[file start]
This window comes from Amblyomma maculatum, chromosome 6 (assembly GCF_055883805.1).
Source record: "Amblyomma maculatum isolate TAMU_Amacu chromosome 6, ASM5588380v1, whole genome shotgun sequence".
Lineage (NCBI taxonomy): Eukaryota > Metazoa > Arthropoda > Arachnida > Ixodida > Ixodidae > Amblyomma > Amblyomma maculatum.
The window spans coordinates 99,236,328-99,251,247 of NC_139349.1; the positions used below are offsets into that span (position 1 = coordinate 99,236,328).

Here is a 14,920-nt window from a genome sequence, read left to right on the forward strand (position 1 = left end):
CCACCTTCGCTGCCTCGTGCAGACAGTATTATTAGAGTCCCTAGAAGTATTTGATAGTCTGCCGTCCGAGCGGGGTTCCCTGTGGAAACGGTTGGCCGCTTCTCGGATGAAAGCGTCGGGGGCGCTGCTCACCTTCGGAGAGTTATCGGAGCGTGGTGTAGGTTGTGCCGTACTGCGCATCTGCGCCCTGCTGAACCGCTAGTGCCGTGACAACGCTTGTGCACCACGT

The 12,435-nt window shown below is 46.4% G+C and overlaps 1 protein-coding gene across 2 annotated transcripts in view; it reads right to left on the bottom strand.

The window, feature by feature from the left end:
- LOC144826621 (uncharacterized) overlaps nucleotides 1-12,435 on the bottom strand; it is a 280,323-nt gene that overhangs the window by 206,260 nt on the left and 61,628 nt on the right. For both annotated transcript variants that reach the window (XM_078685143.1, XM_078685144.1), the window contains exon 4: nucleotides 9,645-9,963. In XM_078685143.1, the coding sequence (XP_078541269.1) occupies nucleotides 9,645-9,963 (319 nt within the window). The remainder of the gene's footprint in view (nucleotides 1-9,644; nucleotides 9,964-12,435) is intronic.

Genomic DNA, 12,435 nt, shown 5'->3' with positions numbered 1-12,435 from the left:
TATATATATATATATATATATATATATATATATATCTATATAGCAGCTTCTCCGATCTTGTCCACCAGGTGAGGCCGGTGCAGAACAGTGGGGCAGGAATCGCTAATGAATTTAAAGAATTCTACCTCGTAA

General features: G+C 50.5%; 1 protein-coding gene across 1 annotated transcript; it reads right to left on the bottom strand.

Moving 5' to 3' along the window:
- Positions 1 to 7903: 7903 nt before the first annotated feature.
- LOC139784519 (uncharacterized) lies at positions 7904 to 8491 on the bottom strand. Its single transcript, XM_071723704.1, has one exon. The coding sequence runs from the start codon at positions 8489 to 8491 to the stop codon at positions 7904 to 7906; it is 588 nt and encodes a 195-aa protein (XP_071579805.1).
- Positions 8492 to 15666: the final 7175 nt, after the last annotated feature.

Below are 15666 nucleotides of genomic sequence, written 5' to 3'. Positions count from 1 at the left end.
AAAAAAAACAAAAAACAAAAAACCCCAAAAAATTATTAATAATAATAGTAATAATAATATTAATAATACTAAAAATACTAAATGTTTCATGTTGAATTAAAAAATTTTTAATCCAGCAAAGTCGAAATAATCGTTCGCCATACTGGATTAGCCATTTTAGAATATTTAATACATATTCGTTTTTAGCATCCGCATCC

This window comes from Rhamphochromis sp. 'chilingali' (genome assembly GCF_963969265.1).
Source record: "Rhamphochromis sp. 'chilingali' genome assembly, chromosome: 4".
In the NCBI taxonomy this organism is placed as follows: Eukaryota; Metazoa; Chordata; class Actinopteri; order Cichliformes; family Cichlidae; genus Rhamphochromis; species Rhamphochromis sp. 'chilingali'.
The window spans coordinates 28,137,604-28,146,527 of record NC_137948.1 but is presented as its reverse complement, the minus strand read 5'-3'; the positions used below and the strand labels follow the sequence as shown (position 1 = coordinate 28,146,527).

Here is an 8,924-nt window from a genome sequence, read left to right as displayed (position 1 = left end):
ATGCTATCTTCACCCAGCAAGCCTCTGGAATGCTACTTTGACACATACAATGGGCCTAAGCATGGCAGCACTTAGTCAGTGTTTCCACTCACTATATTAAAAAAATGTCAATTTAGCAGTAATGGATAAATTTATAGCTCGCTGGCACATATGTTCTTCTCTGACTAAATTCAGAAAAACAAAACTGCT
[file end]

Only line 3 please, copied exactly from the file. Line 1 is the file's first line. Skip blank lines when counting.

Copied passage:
Lineage (NCBI taxonomy): Eukaryota > Metazoa > Arthropoda > Arachnida > Ixodida > Ixodidae > Amblyomma > Amblyomma maculatum.